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MNI (London)
Repeats Story Initially Transmitted at 06:12 GMT Sep 25/02:12 EST Sep 25
By Iris Ouyang
     BEIJING (MNI) - China will not resume bilateral trade talks while being
threatened by the U.S., Chinese officials said in Beijing Tuesday, claiming
Washington has not shown enough sincerity in the talks to date.
     "The resumption of the high-level China-U.S. trade negotiations completely
depends on the U.S.," said Wang Shouwen, deputy head of the Ministry of Commerce
and one of the main China trade negotiators with the U.S.
     "China is open to negotiations and talks to tackle trade conflicts," Wang
said, but adding that progress will only come when "the U.S. treats China
equally and with mutual respect."
     "The U.S. has put such large-scale trade restrictions (on China)," Wang
stressed. "Putting a knife on China's neck, how can negotiations keep going? It
is not equal negotiations and talks," he added.
     The officials argued the U.S. is increasingly harming both bilateral
relations and the global economy.
     According to Wang, there is a lack of evidence to suggest the U.S. will
keep its promises even if a trade deal is reached, a second concern preventing
China from continuing talks. 
     The U.S. walked away from an agreement both sides reached in Washington
back in May, causing the Chinese government to increasingly doubt the sincerity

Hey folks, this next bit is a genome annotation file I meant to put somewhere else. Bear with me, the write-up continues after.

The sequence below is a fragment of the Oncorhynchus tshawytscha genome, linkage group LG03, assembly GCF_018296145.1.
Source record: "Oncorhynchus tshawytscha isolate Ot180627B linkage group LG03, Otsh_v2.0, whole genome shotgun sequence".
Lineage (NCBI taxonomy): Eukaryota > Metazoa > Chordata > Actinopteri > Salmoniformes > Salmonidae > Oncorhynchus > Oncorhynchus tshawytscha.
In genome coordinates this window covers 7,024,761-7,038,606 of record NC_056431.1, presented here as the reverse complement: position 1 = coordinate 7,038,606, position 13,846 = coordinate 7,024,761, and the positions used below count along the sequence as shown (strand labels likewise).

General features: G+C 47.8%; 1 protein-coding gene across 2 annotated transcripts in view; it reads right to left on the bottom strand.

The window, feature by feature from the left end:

of the Trump administration.
     "Only when the U.S. displays sincerity, treating China equally in
negotiations and keeping its promises, can our negotiations head forward," Wang
     China's tough stance Tuesday is consistent with the position over previous
months; China does not want to be involved in a trade war but is not afraid of
engaging in one if pushed and is is capable of dealing with any negative impacts
on its economy and companies.
     The officials refuted Washington's argument that the U.S. suffers "unfair
trade" with China, suggesting the argument is "groundless and totally misguided"
as the U.S. gains at the higher end of the value chain.
     Chinese officials argued that U.S. trade action is damaging multilateralism
and the global economic recovery after the financial crisis, along with
disrupting global supply chains. They asserted that healthy bilateral relations
between the world's largest economies benefit both sides.
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